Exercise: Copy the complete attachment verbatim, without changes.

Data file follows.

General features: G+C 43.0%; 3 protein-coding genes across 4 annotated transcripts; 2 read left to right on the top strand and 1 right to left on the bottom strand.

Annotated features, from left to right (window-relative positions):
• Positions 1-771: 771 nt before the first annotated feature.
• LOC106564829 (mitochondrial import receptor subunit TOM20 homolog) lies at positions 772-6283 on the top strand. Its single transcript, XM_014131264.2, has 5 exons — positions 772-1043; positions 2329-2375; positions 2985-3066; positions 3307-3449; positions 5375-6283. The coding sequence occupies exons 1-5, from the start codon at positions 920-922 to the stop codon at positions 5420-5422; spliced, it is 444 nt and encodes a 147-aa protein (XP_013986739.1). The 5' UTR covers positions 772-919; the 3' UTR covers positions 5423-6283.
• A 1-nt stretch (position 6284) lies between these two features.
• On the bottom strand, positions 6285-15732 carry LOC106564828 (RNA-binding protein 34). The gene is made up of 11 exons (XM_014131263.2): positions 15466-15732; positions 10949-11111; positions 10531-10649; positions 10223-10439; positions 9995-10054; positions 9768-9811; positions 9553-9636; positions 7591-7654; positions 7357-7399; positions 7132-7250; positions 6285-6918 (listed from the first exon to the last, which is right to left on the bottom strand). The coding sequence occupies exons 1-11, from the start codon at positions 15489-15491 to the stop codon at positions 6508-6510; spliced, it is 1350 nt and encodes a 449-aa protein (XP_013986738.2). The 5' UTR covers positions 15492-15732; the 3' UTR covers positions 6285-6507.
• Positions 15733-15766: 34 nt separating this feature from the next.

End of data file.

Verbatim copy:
General features: G+C 43.0%; 3 protein-coding genes across 4 annotated transcripts; 2 read left to right on the top strand and 1 right to left on the bottom strand.

Annotated features, from left to right (window-relative positions):
• Positions 1-771: 771 nt before the first annotated feature.
• LOC106564829 (mitochondrial import receptor subunit TOM20 homolog) lies at positions 772-6283 on the top strand. Its single transcript, XM_014131264.2, has 5 exons — positions 772-1043; positions 2329-2375; positions 2985-3066; positions 3307-3449; positions 5375-6283. The coding sequence occupies exons 1-5, from the start codon at positions 920-922 to the stop codon at positions 5420-5422; spliced, it is 444 nt and encodes a 147-aa protein (XP_013986739.1). The 5' UTR covers positions 772-919; the 3' UTR covers positions 5423-6283.
• A 1-nt stretch (position 6284) lies between these two features.
• On the bottom strand, positions 6285-15732 carry LOC106564828 (RNA-binding protein 34). The gene is made up of 11 exons (XM_014131263.2): positions 15466-15732; positions 10949-11111; positions 10531-10649; positions 10223-10439; positions 9995-10054; positions 9768-9811; positions 9553-9636; positions 7591-7654; positions 7357-7399; positions 7132-7250; positions 6285-6918 (listed from the first exon to the last, which is right to left on the bottom strand). The coding sequence occupies exons 1-11, from the start codon at positions 15489-15491 to the stop codon at positions 6508-6510; spliced, it is 1350 nt and encodes a 449-aa protein (XP_013986738.2). The 5' UTR covers positions 15492-15732; the 3' UTR covers positions 6285-6507.
• Positions 15733-15766: 34 nt separating this feature from the next.